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Twitter Chats for Financial Brands Offer Consumer Education and Engagement

• Author: , Sr. Social Content Manager/Team Leader

financial services Twitter chat examples

Banks, credit unions and other FIs have a *wealth* of financial knowledge in their organizations. Bad pun aside, this expertise has incredible value to consumers and can be put to good use when brands share it in ways that are timely, relevant and engaging. Financial savvy can be the backbone of product marketing (like Bank of America does with its life stage banking products and services), and it can fuel content marketing that enhances customer loyalty and demonstrates a brand’s value to consumers. FS brand social media streams are popular places to distribute financial tips and information, but engagement with this content can prove to be a challenge. That’s why we took note of Twitter chats from Experian and Tangerine Bank.

Twitter chats aren’t new, and although they may not be as popular as they once1 were, they provide live opportunities for brands to engage with followers on financial education topics. Essentially, here’s how they work: at a set time2, the host asks questions labeled Q1, Q2, etc., and an industry expert (or panel of industry influencers) replies with answers – A1, A2, etc. – that correspond with the questions. The conversation is tied together by a unique hashtag that anyone on Twitter can use to follow along or participate.

The result is a discussion that, as explained in Sprout Social’s guide to Twitter chats, can help brands “gain exposure, grow [their] following and engage with [their] audience.” These benefits are echoed by Hootsuite: “Twitter chats are a great way to grow your social following, generate valuable discussions and feedback and demonstrate thought leadership. Done right, they generate lively conversations and build deep connections between participants and brands.”

The Twitter chats hosted regularly by Tangerine Bank and Experian are strong examples of how FS brands can pursue these benefits by putting their expertise into a format that works for and engages a social media audience.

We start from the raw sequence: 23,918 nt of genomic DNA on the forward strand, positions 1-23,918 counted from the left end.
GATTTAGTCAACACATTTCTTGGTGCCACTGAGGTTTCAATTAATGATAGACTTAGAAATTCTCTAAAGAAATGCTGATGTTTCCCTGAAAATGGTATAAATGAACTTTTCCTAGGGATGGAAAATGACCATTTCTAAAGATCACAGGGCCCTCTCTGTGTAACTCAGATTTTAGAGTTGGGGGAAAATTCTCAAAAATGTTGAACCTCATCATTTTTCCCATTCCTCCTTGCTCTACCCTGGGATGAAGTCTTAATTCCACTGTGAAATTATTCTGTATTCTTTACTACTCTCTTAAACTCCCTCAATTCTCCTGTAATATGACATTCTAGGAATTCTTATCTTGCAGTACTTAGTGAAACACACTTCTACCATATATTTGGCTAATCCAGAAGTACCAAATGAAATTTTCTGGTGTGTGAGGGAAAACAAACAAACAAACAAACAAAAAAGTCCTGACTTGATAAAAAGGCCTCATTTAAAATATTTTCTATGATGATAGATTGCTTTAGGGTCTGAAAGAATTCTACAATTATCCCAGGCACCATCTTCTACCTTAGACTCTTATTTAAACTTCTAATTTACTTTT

Tangerine Bank
Recent topics covered in Tangerine Bank’s monthly Twitter chats include #TeachYourKidsAboutMoney, #BeFraudSmart and #MoneyResolutions. Tangerine invites a guest to add an expert perspective to the chat topic, uses prize giveaways to help attract an audience and tweets images with similar look/tone/feel to highlight information during the chat.

Experian’s weekly Twitter chat uses the hashtag #CreditChat each time, since the chat is always aimed at improving consumers’ credit score savvy. Each week, a panel of experts discusses various aspects of credit: how to build credit, what factors contribute to a credit score and ways to improve credit worthiness. Like Tangerine, Experian offers a prize and tweets branded images. In addition, Experian has fun with popular GIFs and memes, creates opportunities to promote its products and uses its blog to organize the Twitter chat details, including prize rules.

Although some FIs may hesitate to dive into a live environment for fear that they may violate industry regulations or post content that isn’t approved by their legal teams, the key is preparation. Due to the structure of Twitter chats, the hosting FI is primarily providing a forum for the conversation and guiding the discussion with pre-determined questions. These questions, as well as any financial education material the FI provides in response to those questions, can be vetted ahead of time.

The spontaneous components of the conversation – how guests and panelists interact with participants and how the FI itself interacts with participants – are unlikely to wander into unexpected territory. Most financial brands on social are already familiar with existing social media policies that guide online conversation with consumers. Responses by the FI outside the Twitter chat’s pre-planned Q&A (like if a customer asks an account question during the chat or complains about the brand) can be handled using the same approach to customer service inquiries and issues the FI is already taking on these platforms.


1 In the early 2010s, according to some background provided in this piece in The Atlantic

 2 Conversation around a topic of shared interest in real time is what sets Twitter chats apart from other content on social media that can get zero discussion going or, due to their asynchronous nature, launch a back-and-forth that stretches on for hours or days.

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